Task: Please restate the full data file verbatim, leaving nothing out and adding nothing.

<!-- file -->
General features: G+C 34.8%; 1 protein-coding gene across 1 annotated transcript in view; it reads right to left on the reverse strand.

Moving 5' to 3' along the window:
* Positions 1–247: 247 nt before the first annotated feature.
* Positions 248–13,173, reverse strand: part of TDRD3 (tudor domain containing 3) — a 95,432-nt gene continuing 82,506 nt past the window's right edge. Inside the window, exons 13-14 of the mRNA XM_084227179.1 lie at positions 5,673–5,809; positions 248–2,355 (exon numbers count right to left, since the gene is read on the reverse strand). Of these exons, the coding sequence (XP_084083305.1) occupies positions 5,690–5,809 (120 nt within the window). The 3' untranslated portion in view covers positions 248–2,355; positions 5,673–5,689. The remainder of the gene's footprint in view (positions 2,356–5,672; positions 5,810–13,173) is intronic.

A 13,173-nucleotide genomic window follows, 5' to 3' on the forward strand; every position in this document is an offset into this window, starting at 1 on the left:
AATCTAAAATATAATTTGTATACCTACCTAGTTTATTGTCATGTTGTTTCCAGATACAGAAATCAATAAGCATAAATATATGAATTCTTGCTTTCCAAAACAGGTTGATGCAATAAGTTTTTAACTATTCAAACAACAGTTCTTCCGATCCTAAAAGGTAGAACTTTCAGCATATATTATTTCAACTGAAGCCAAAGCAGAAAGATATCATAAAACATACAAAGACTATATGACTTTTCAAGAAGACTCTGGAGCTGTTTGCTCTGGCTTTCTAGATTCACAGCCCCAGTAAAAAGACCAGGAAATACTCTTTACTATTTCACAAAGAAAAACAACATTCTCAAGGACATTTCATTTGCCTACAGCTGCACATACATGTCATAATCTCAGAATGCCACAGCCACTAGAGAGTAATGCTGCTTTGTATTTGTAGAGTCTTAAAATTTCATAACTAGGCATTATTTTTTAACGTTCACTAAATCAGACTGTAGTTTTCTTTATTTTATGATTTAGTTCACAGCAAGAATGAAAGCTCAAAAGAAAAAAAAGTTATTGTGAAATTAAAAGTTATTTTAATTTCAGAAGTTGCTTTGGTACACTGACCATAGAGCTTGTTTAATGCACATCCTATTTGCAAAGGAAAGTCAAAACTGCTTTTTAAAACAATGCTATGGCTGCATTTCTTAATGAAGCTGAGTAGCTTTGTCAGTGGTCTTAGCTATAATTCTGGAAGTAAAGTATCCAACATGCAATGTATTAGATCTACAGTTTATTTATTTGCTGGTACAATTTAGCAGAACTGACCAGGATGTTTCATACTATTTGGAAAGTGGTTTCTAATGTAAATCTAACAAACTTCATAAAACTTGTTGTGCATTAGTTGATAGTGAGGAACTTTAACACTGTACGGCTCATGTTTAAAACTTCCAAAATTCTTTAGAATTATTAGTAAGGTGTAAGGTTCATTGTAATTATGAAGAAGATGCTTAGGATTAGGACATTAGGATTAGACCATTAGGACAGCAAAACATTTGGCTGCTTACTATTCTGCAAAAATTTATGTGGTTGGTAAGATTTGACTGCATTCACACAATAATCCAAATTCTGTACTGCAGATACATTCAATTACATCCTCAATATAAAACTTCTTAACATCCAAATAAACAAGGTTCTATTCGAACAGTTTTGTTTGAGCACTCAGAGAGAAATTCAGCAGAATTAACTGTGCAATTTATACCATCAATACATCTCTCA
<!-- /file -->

General features: G+C 34.8%; 1 protein-coding gene across 1 annotated transcript in view; it reads right to left on the reverse strand.

Moving 5' to 3' along the window:
* Positions 1–247: 247 nt before the first annotated feature.
* Positions 248–13,173, reverse strand: part of TDRD3 (tudor domain containing 3) — a 95,432-nt gene continuing 82,506 nt past the window's right edge. Inside the window, exons 13-14 of the mRNA XM_084227179.1 lie at positions 5,673–5,809; positions 248–2,355 (exon numbers count right to left, since the gene is read on the reverse strand). Of these exons, the coding sequence (XP_084083305.1) occupies positions 5,690–5,809 (120 nt within the window). The 3' untranslated portion in view covers positions 248–2,355; positions 5,673–5,689. The remainder of the gene's footprint in view (positions 2,356–5,672; positions 5,810–13,173) is intronic.

A 13,173-nucleotide genomic window follows, 5' to 3' on the forward strand; every position in this document is an offset into this window, starting at 1 on the left:
AATCTAAAATATAATTTGTATACCTACCTAGTTTATTGTCATGTTGTTTCCAGATACAGAAATCAATAAGCATAAATATATGAATTCTTGCTTTCCAAAACAGGTTGATGCAATAAGTTTTTAACTATTCAAACAACAGTTCTTCCGATCCTAAAAGGTAGAACTTTCAGCATATATTATTTCAACTGAAGCCAAAGCAGAAAGATATCATAAAACATACAAAGACTATATGACTTTTCAAGAAGACTCTGGAGCTGTTTGCTCTGGCTTTCTAGATTCACAGCCCCAGTAAAAAGACCAGGAAATACTCTTTACTATTTCACAAAGAAAAACAACATTCTCAAGGACATTTCATTTGCCTACAGCTGCACATACATGTCATAATCTCAGAATGCCACAGCCACTAGAGAGTAATGCTGCTTTGTATTTGTAGAGTCTTAAAATTTCATAACTAGGCATTATTTTTTAACGTTCACTAAATCAGACTGTAGTTTTCTTTATTTTATGATTTAGTTCACAGCAAGAATGAAAGCTCAAAAGAAAAAAAAGTTATTGTGAAATTAAAAGTTATTTTAATTTCAGAAGTTGCTTTGGTACACTGACCATAGAGCTTGTTTAATGCACATCCTATTTGCAAAGGAAAGTCAAAACTGCTTTTTAAAACAATGCTATGGCTGCATTTCTTAATGAAGCTGAGTAGCTTTGTCAGTGGTCTTAGCTATAATTCTGGAAGTAAAGTATCCAACATGCAATGTATTAGATCTACAGTTTATTTATTTGCTGGTACAATTTAGCAGAACTGACCAGGATGTTTCATACTATTTGGAAAGTGGTTTCTAATGTAAATCTAACAAACTTCATAAAACTTGTTGTGCATTAGTTGATAGTGAGGAACTTTAACACTGTACGGCTCATGTTTAAAACTTCCAAAATTCTTTAGAATTATTAGTAAGGTGTAAGGTTCATTGTAATTATGAAGAAGATGCTTAGGATTAGGACATTAGGATTAGACCATTAGGACAGCAAAACATTTGGCTGCTTACTATTCTGCAAAAATTTATGTGGTTGGTAAGATTTGACTGCATTCACACAATAATCCAAATTCTGTACTGCAGATACATTCAATTACATCCTCAATATAAAACTTCTTAACATCCAAATAAACAAGGTTCTATTCGAACAGTTTTGTTTGAGCACTCAGAGAGAAATTCAGCAGAATTAACTGTGCAATTTATACCATCAATACATCTCTCA